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May 7, 2012 - And the fastest-growing American city is...

Austin Texas Before
Landsat 5
August 2, 1985
Austin Texas After
Landsat 5
August 26, 2011
Austin Texas Before
Austin Texas After
August 2, 1985 August 26, 2011
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Austin, Texas, according to Forbes.com. Austin was selected by Forbes as America's Fastest-Growing City for the second year in a row based on projections of economic and population growth, median income, unemployment rates, and employment growth. Since 1990 Austin's population has grown by 1 million, and is expected to grow 2.8 percent a year through 2016, almost triple the national rate. Situated on the Colorado River, Austin's most evident expansion is in the northern portion where new highways snake around the city to connect the growing suburbs, as seen in the Landsat 5 images above.

April 22, 2012 - Celebrating Earth Day - Satellites show the planet's ability to recover

Mt Pinatubo Before
Landsat 5
July 2, 1991
Mt Pinatubo After
Landsat 5
February 12, 2012
Mt Pinatubo Before
Mt Pinatubo After
July 2, 1991 February 12, 2012
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On June 15, 1991, after months of seismic activity, Mt. Pinatubo in the Philippines exploded with a violent force. The second largest volcanic eruption of the 20th century, Pinatubo spewed a tremendous amount of ash, which covered the surrounding forest. Millions of tons of sulfur dioxide were also injected into the atmosphere, causing global temperatures to drop for the next three years. The above Landsat 5 images show the Earth's resiliency as it heals itself after a major disaster. Satellite images like these are critical tools in helping scientists monitor vegetation recovery after such a dramatic disturbance. You can see the extent of the ashfall (gray) in the July 2, 1991 image taken a couple of weeks after the eruption. By contrast, the 2010 image reveals the return of vegetation (red) and the continuing impact of erosion (gray streaks flowing away from the summit).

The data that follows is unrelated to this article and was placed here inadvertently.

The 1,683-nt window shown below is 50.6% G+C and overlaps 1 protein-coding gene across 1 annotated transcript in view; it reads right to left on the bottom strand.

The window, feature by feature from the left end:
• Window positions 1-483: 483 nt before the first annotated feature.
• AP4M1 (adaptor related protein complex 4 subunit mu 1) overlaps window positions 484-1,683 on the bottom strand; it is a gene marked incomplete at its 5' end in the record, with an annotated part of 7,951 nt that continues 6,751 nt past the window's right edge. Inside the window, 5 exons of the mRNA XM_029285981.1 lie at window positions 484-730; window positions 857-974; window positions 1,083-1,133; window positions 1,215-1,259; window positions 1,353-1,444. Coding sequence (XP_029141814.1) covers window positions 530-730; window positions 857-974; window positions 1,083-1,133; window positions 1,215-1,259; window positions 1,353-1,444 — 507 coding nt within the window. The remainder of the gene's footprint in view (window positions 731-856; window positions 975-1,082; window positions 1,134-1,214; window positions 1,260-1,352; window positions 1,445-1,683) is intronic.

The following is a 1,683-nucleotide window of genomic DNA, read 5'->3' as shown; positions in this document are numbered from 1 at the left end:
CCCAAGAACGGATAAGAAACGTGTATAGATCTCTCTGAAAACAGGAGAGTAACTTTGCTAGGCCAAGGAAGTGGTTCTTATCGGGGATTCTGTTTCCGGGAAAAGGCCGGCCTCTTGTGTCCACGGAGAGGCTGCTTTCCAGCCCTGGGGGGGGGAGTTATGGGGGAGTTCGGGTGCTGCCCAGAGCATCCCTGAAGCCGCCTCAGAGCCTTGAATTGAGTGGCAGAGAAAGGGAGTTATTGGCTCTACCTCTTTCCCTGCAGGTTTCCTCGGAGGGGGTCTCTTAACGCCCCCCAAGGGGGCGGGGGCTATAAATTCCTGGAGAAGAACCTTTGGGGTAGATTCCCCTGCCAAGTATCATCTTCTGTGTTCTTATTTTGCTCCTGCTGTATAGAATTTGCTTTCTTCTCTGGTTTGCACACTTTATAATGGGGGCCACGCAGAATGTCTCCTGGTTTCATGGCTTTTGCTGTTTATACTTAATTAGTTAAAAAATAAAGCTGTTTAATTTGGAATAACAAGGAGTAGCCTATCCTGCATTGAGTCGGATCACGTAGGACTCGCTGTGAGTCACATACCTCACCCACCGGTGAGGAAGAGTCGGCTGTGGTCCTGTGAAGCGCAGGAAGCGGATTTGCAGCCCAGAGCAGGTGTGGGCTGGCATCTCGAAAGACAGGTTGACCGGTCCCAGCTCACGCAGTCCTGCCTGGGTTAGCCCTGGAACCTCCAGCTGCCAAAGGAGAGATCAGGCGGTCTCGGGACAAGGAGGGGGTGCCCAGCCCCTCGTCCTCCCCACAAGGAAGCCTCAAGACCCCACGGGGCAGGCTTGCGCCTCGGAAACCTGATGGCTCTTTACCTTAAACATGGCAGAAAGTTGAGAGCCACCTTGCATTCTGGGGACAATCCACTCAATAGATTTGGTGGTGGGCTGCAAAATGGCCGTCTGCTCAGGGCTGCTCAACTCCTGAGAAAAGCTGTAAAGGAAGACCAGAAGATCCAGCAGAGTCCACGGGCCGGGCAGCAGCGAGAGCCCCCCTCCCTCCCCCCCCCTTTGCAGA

March 16, 2012 - Monitoring the Everglades

Everglades Before
Landsat Mosaic
1986/1987
Everglades After
Landsat Mosaic
2010/2011
Everglades Before
Everglades After
1986/1987 2010/2011
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Landsat satellite data are proving important to resource managers monitoring one of the Nation's most fragile ecosystems. The largest tract of wilderness east of the Rocky Mountains is located in south Florida within the Everglades National Park. Urban development, increased recreation demands, storms, and hurricanes have all challenged its ecosystem. Comparing the Landsat mosaic data from 1986/1987 and 2010/2011 above shows the gradual change in the fragile system of the Everglades. For more information, visit the Image of the Week section of the EROS Image Gallery.

February 24, 2012 - February Flooding Affecting Australia

Australia Flooding Before
Terra MODIS
February 6, 2012
Australia Flooding After